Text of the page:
I LOVE Creme Brulee. When I saw that Jen had picked this as her recipe, I was so excited.
I have made creme brulee many times, but I've never made it with a vanilla bean, or with the burned sugar topping. I know. Criminal. So, first time. You're here to witness...
Combine 1/2 the cream, sugar, vanilla bean (with seeds), and salt in a saucepan. Heat to dissolve the sugar. Then remove from heat, cover, and let steep, (sit for 15 minutes). Then add the rest of the cream.
Here come the eggs. Ten. 10. So many. So worth it. We use just the yolks. There's my handy, albiet slightly broken, egg separator. Pretty fun, eh?
Ten. 10 yolks. There they are.
Slowly whisking the cream into the yolks.
Straining the custard. (I had never done this in my previous Creme Brulee makings. Smart. Good thing to do... otherwise, there are times that you get small bits of cooked egg? while eating the Creme Brulee. I would recommend this step.)
Boil some water.
Pour the custard into the ramekins, which are sitting on top of a kitchen towel, in a 9x13" pan. The boiling water is then poured into the pan, around the ramekins. The water helps to cook the custard evenly.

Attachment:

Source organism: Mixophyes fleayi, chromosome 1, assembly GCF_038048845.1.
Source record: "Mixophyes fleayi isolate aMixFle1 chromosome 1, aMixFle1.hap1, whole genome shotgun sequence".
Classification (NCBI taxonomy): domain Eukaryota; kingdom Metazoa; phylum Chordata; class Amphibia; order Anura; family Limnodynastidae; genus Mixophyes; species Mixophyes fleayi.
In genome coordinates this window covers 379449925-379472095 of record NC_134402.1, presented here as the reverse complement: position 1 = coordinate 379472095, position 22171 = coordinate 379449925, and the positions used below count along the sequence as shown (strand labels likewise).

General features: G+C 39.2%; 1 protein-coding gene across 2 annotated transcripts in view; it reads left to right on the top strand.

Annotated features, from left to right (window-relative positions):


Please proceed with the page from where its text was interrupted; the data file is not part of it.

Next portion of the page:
Cook until just set. And allow to cool, then cover and refrigerate until cold.
Turbinado sugar (or Sugar in the Raw).
The top of the Creme Brulee has to be blotted slightly to be sure that it's completely dry. Then the sugar is sprinkled lightly on top.
Here comes the torch. Caramelize the sugar.
Isn't that cool? I mean, hot? It was so fun. I felt so chef-like.
There it is.
The book said, "A perfect creme brulee should be decadently rich and topped with a brittle, paper-thin sheet of burnt sugar."
So check out that paper-thin sheet of burnt sugar. It worked. And man was it grand!
If you've never made creme brulee, do it. Give it a try. It's not hard. SO worth it. Go to Jen's blog for the full recipe. Mmmm.